The changing of qualifications after the job had been posted raised the possibility that the Premier had become involved in the hiring process, he said.

“And there’s nothing more important in a democratic system than the separation between political and the police,” Vanthof said. “Because at some point the police might have to investigate the political and people have to have confidence… in the OPP.”

NDP Leader Andrea Horwath says the integrity commissioner’s ongoing investigation into the hiring of Taverner can’t only happen behind closed doors.

https://ottawasun.com/news/provincial/n ... 937627b791
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Ron Taverner will take command of OPP: Premier Doug Ford

Postby Thomas » Tue Dec 18, 2018 4:28 pm

TORONTO -- Ontario Premier Doug Ford says the hiring of a family friend as the province's top cop will move forward despite allegations of political interference in the process.

Ford says Ron Taverner will become the head of the Ontario Provincial Police after the integrity commissioner wraps an investigation into his appointment.

Taverner, a veteran Toronto police officer, was set to start in his new job on Monday but announced over the weekend that he would wait until the probe into his hiring was complete.

Ford said he believes that review will take four to six weeks and praised Taverner for delaying his move into the role.

Meanwhile, Ontario's official Opposition is calling for a public inquiry into Taverner's appointment.

NDP Leader Andrea Horwath says the integrity commissioner's ongoing investigation into the hiring of Taverner can't only happen behind closed doors.

https://www.cp24.com/news/ron-taverner- ... -1.4222606
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Doug Ford defends friend's appointment as OPP commissioner d

Postby Thomas » Wed Dec 19, 2018 4:21 pm

Doug Ford defends friend's appointment as OPP commissioner despite probe

TORONTO - Doug Ford defended Tuesday the appointment of a family friend as Ontario's police commissioner, despite an ongoing investigation into the premier's role in the hiring process.

Ron Taverner, a 72-year-old superintendent with the Toronto police, did not initially qualify for the job, but the government has said it lowered the requirements to attract a wider range of candidates.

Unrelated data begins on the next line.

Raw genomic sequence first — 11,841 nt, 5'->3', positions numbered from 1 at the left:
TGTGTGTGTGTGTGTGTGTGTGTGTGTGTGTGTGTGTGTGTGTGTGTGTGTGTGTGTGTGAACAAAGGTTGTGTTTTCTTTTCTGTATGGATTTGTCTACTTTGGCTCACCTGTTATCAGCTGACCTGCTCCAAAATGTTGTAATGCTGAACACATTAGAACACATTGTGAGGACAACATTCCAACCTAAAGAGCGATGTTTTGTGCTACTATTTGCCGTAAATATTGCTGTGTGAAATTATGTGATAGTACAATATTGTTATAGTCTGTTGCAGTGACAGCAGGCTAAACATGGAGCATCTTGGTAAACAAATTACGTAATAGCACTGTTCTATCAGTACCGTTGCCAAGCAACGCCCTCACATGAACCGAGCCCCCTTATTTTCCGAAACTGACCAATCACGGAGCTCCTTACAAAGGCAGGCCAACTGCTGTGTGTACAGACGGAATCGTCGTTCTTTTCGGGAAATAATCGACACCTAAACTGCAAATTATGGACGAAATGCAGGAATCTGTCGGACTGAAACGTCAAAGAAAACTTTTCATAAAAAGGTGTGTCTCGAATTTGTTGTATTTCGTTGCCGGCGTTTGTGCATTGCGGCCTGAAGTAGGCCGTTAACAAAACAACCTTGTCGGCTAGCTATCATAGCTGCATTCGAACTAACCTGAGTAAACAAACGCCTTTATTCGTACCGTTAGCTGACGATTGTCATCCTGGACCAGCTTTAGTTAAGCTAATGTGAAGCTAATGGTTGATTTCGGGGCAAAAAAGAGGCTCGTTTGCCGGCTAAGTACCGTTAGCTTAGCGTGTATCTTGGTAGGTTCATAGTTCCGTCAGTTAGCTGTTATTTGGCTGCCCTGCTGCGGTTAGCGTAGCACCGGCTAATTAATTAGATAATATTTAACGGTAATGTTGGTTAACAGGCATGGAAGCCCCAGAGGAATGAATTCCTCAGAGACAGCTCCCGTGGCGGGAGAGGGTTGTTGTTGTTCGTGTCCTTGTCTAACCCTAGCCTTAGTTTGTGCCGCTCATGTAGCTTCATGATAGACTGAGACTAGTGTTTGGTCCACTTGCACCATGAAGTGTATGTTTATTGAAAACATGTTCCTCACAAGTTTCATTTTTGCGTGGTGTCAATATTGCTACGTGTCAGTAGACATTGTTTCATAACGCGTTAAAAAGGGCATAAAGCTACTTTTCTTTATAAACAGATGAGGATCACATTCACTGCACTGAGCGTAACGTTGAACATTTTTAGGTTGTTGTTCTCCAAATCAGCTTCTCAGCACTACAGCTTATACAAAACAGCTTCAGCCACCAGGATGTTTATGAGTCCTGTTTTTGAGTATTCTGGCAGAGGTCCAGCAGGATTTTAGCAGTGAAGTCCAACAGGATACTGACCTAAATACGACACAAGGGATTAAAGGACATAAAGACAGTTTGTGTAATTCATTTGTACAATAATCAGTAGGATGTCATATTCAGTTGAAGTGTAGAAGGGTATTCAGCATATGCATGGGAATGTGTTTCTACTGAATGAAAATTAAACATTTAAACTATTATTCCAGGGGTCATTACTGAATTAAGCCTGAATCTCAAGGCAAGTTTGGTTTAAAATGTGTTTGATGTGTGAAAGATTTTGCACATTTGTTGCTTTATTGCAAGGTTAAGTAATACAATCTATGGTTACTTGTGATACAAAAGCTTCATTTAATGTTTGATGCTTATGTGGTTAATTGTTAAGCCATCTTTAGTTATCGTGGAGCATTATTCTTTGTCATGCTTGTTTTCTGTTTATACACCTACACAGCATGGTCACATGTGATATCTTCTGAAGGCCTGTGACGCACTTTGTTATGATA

Now, the province's integrity commissioner is investigating an Opposition complaint that Ford violated the Members' Integrity Act by participating in the cabinet decision to appoint Taverner, a longtime friend of the premier's family.

"You know my friends, this is going to move forward," Ford told reporters after attending the opening of an Amazon office in Toronto. "Let the review take place, and I can tell you one thing, once it gets done, he will be the best commissioner the OPP has ever seen."

Taverner was set to start his new job on Monday, but over the weekend he announced that he would wait until the integrity commissioner's probe was complete. In the meantime, Taverner has returned to his previous job with the city police.

His appointment as Ontario Provincial Police commissioner has come under increasing scrutiny in recent weeks after the forces' acting commissioner, Brad Blair, alleged political interference from the premier's office.

In a nine-page letter, Blair called on the provincial ombudsman to investigate Taverner's appointment, alleging the premier's chief of staff, Dean French, had asked the OPP to purchase a "larger camper type vehicle'' and have it modified to the specifications of the premier's office.

Blair, who is now deputy commissioner, further alleged the chief of staff then provided specifications to an unnamed OPP staff sergeant and asked that the costs associated with the vehicle be "kept off the books.''

Ford, who has acknowledged that he did not recuse himself from the cabinet decision to approve Taverner's hiring, said Tuesday that some of the allegations made by Blair were false, including the request for a new vehicle.

"That's just a baseless claim without merits," he said. "It's not accurate ... I asked for a used one."